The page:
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Randolph T. Holhut/The Commons

Elizabeth Wohl, the newly installed president of the NECCA Board of Directors, stands in front of the circus school’s coaching staff during a July 20 news conference in Brattleboro.


For NECCA, an end to an expensive stalemate — and a new beginning

After a two-week protest that threatened the circus arts school, its founders are back at work, and a new board and management team begin the process of healing

With additional reporting by Jeff Potter.

BRATTLEBORO—Months of turmoil that led to two weeks of crisis at the New England Center for Circus Arts was resolved last week with a new leadership team and the reinstatement of the nonprofit’s founders, whose firing precipitated a public outcry and a stalemate that brought NECCA’s operations to a standstill.

The selection of the new leadership team was one of the key demands of a group of coaches that resigned shortly after the July 10 decision to terminate cofounders Elsie Smith and Serenity Smith Forchion.

The twin sisters have returned to their jobs as the school’s artistic directors.

On the night of July 19, the circus school’s three remaining members of its Board of Directors — Mel Martin, Tracy Prentiss, and Linda Shrier Schiffer — resigned from the board.

Before they did so, they selected seven new members to replace them, including its new president, Elizabeth Wohl, a local attorney.

Interim Executive Director Michael Helmstadter also stepped down. The new board appointed in his place another interim executive director, Jeffrey Lewis, and an operations director, Jamie Hodgson.

The leadership changes were announced at a news conference on July 20.

The coaches and staff who resigned in protest over the firing of the twin sisters were all reinstated.

Days of discussions with members of the previous NECCA board and volunteer mediator Larry Cassidy culminated in the restructuring.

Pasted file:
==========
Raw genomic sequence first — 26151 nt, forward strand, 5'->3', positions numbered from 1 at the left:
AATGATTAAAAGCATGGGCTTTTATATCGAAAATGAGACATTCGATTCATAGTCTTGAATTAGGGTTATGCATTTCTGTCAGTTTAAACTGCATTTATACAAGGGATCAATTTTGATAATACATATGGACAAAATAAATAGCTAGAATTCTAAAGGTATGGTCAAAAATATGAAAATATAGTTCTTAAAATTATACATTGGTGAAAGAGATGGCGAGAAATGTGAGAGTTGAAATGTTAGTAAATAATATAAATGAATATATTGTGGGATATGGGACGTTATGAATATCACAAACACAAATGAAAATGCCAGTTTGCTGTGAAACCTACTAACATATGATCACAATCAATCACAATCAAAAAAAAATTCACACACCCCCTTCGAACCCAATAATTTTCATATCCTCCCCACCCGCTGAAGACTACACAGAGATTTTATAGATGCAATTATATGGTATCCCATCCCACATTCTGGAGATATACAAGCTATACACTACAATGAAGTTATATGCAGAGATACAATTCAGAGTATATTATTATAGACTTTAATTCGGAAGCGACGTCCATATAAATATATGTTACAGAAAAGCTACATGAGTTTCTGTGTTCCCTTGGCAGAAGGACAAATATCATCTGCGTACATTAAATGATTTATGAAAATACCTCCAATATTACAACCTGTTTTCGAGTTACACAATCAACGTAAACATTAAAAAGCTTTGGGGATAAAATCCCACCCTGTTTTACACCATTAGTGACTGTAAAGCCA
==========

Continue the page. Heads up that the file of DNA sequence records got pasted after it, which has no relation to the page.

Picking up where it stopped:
On Sunday, longtime coach Aimée Hancock, the leader of the school’s Foundation Program, said that the group of 11 coaches who had been organizing the “Save NECCA” movement would likewise continue an organized effort to work with the new leadership to effect change and stabilize the nonprofit.

“We are continuing to work as a group as we get things back up and running and are looking into how we can best serve the future of the organization as well,” Hancock said via text message.

As details of the transition of power were negotiated, coaches began to return to work, and coaches began returning in good faith to staff the school’s Camp Dimitri, a circus arts summer program for children and youth.

A desire to help

Lewis and Wohl both said after the July 20 news conference that their respective decisions to get involved in the new leadership of NECCA were weeks in the making.

Wohl, who has been a student at the school for the past four years and has children attending classes there, said she saw that things were going awry weeks before the termination of the founders.

She and Lewis both acknowledged that they worked together behind the scenes, and she said that work accelerated after the founders were ousted.

“When Jeff came to me and said he needed help,” Wohl said “it was easy to say ‘yes.’”

Helping NECCA, Lewis said, was “a job that needed to be done.”

While offering praise for the service of previous board members, Wohl said the members who comprised that group had no idea what would happen if Smith and Forchion, the collective public face of NECCA, were dismissed.

Wohl cited the courage of the coaches who put their professional careers on the line and the community support they received for that act.

“A lot of people stepped in here and there to push this thing along,” she said. “But it was the outpouring of support for the twins and the coaches from around this area and around the world that made the difference.

“Now the twins are back in the role they were in as coaches and as artistic directors,” she said.

It’s the role they are best suited for, she added.

“The skills to be a good executive director are very different than skills you need to be a good aerialist or coach,” she said.

Moving forward